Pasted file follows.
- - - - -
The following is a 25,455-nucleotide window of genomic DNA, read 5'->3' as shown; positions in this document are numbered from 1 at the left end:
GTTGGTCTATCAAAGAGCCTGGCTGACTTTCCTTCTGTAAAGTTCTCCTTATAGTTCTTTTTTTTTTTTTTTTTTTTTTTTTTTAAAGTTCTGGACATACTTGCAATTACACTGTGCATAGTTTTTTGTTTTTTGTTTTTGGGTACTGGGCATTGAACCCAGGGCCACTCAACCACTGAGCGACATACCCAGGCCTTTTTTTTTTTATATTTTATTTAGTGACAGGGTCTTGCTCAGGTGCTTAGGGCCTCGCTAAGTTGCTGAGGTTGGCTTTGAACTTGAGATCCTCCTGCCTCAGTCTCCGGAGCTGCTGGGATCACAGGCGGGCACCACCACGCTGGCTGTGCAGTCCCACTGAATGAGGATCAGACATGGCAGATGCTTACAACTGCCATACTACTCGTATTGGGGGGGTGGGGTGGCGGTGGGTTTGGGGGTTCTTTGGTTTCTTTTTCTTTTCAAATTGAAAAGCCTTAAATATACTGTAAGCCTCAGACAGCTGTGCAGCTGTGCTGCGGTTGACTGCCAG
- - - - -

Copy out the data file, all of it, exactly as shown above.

The following is a 25,455-nucleotide window of genomic DNA, read 5'->3' as shown; positions in this document are numbered from 1 at the left end:
GTTGGTCTATCAAAGAGCCTGGCTGACTTTCCTTCTGTAAAGTTCTCCTTATAGTTCTTTTTTTTTTTTTTTTTTTTTTTTTTTAAAGTTCTGGACATACTTGCAATTACACTGTGCATAGTTTTTTGTTTTTTGTTTTTGGGTACTGGGCATTGAACCCAGGGCCACTCAACCACTGAGCGACATACCCAGGCCTTTTTTTTTTTATATTTTATTTAGTGACAGGGTCTTGCTCAGGTGCTTAGGGCCTCGCTAAGTTGCTGAGGTTGGCTTTGAACTTGAGATCCTCCTGCCTCAGTCTCCGGAGCTGCTGGGATCACAGGCGGGCACCACCACGCTGGCTGTGCAGTCCCACTGAATGAGGATCAGACATGGCAGATGCTTACAACTGCCATACTACTCGTATTGGGGGGGTGGGGTGGCGGTGGGTTTGGGGGTTCTTTGGTTTCTTTTTCTTTTCAAATTGAAAAGCCTTAAATATACTGTAAGCCTCAGACAGCTGTGCAGCTGTGCTGCGGTTGACTGCCAG